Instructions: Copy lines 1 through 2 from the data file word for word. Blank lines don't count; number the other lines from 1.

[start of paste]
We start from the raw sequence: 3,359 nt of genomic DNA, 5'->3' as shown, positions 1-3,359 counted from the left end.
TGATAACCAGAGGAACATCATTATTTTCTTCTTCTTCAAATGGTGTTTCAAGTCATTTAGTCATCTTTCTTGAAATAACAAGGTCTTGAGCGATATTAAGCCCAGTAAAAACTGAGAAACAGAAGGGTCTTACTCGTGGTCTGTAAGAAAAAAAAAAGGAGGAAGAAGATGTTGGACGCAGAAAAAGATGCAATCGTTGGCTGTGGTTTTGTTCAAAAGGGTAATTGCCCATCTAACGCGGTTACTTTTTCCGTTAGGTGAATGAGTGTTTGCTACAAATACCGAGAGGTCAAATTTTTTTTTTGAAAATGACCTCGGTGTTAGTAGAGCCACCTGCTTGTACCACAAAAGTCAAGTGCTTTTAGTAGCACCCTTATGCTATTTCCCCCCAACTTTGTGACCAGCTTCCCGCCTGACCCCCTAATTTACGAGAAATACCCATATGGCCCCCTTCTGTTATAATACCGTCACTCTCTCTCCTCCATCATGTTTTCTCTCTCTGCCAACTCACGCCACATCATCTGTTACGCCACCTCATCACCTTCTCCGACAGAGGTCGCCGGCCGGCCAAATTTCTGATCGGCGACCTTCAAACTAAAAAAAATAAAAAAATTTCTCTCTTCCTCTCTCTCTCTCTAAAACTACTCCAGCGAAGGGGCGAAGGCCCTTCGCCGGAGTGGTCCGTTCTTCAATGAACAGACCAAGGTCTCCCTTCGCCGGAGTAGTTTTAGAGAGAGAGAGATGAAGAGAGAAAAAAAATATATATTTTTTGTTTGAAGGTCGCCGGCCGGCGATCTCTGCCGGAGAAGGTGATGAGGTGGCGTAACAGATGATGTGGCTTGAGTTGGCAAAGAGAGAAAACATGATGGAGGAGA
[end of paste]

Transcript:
We start from the raw sequence: 3,359 nt of genomic DNA, 5'->3' as shown, positions 1-3,359 counted from the left end.
TGATAACCAGAGGAACATCATTATTTTCTTCTTCTTCAAATGGTGTTTCAAGTCATTTAGTCATCTTTCTTGAAATAACAAGGTCTTGAGCGATATTAAGCCCAGTAAAAACTGAGAAACAGAAGGGTCTTACTCGTGGTCTGTAAGAAAAAAAAAAGGAGGAAGAAGATGTTGGACGCAGAAAAAGATGCAATCGTTGGCTGTGGTTTTGTTCAAAAGGGTAATTGCCCATCTAACGCGGTTACTTTTTCCGTTAGGTGAATGAGTGTTTGCTACAAATACCGAGAGGTCAAATTTTTTTTTTGAAAATGACCTCGGTGTTAGTAGAGCCACCTGCTTGTACCACAAAAGTCAAGTGCTTTTAGTAGCACCCTTATGCTATTTCCCCCCAACTTTGTGACCAGCTTCCCGCCTGACCCCCTAATTTACGAGAAATACCCATATGGCCCCCTTCTGTTATAATACCGTCACTCTCTCTCCTCCATCATGTTTTCTCTCTCTGCCAACTCACGCCACATCATCTGTTACGCCACCTCATCACCTTCTCCGACAGAGGTCGCCGGCCGGCCAAATTTCTGATCGGCGACCTTCAAACTAAAAAAAATAAAAAAATTTCTCTCTTCCTCTCTCTCTCTCTAAAACTACTCCAGCGAAGGGGCGAAGGCCCTTCGCCGGAGTGGTCCGTTCTTCAATGAACAGACCAAGGTCTCCCTTCGCCGGAGTAGTTTTAGAGAGAGAGAGATGAAGAGAGAAAAAAAATATATATTTTTTGTTTGAAGGTCGCCGGCCGGCGATCTCTGCCGGAGAAGGTGATGAGGTGGCGTAACAGATGATGTGGCTTGAGTTGGCAAAGAGAGAAAACATGATGGAGGAGA